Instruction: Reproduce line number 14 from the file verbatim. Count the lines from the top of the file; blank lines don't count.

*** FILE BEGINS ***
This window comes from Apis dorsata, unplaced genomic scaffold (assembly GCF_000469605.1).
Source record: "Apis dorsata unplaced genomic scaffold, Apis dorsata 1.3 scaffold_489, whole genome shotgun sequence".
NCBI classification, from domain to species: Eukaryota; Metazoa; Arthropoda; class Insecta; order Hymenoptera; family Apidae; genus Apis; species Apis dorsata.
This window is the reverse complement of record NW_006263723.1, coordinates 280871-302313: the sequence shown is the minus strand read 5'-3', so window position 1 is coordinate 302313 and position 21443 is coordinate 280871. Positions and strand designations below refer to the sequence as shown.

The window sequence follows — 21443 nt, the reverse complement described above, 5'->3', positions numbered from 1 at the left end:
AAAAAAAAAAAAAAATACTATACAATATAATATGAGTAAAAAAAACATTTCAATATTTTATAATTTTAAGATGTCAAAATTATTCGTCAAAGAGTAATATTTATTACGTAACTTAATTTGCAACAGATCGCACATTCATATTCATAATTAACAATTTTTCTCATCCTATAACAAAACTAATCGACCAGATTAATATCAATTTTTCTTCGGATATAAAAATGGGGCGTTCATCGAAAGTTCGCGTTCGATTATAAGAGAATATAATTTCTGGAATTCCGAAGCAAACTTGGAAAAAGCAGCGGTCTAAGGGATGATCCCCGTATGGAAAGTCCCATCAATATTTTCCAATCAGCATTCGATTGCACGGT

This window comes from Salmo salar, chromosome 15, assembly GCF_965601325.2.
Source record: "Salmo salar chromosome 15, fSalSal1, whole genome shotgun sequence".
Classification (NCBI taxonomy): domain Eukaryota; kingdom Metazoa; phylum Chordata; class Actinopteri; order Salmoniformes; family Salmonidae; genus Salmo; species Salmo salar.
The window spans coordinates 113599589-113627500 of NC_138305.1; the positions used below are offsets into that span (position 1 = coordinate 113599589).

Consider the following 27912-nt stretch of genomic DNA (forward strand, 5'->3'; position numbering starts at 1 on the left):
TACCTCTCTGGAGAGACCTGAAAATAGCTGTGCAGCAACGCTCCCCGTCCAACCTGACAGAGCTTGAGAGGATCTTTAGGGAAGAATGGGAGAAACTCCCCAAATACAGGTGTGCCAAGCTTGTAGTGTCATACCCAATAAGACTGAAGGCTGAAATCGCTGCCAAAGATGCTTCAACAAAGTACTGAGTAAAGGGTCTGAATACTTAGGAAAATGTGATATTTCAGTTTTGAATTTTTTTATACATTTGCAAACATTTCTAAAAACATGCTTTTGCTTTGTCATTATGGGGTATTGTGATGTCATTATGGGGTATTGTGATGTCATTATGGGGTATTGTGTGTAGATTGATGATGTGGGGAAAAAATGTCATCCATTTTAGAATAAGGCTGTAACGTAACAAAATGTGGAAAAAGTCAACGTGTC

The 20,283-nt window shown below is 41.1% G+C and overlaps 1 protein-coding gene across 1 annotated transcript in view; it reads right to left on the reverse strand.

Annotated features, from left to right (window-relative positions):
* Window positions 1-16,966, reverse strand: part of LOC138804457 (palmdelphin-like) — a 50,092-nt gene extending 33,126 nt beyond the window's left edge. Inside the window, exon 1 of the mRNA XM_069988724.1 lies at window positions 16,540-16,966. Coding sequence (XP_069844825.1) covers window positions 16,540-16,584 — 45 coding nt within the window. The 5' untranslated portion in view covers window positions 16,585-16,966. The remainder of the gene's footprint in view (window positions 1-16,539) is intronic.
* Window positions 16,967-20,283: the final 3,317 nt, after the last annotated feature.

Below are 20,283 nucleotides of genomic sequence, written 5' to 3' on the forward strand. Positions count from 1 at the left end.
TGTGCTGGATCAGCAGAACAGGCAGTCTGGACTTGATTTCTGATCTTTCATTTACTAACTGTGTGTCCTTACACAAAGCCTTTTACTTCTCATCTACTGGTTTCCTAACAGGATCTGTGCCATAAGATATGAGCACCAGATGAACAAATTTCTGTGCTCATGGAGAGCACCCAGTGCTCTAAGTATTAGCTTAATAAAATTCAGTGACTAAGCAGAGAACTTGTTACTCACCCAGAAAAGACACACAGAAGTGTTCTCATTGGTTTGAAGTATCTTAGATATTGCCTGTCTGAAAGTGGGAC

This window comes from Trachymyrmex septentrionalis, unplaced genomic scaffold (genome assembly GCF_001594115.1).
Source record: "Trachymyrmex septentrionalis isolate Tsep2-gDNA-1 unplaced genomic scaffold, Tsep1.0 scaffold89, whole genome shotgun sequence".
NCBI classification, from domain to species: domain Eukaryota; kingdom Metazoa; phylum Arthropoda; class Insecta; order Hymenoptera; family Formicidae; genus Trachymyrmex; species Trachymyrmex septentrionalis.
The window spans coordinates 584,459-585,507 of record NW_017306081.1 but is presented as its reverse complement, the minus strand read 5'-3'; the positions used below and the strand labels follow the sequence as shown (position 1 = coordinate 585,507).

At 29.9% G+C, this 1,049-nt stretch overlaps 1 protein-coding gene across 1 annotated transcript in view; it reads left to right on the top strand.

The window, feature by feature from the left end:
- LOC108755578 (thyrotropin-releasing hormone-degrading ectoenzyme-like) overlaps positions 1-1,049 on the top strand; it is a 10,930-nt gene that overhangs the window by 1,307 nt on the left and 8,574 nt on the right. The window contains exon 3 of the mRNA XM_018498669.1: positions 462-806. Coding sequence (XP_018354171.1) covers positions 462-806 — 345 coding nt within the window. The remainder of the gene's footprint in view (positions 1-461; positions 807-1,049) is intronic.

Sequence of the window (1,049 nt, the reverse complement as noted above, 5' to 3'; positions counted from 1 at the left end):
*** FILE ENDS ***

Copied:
Annotated features, from left to right (window-relative positions):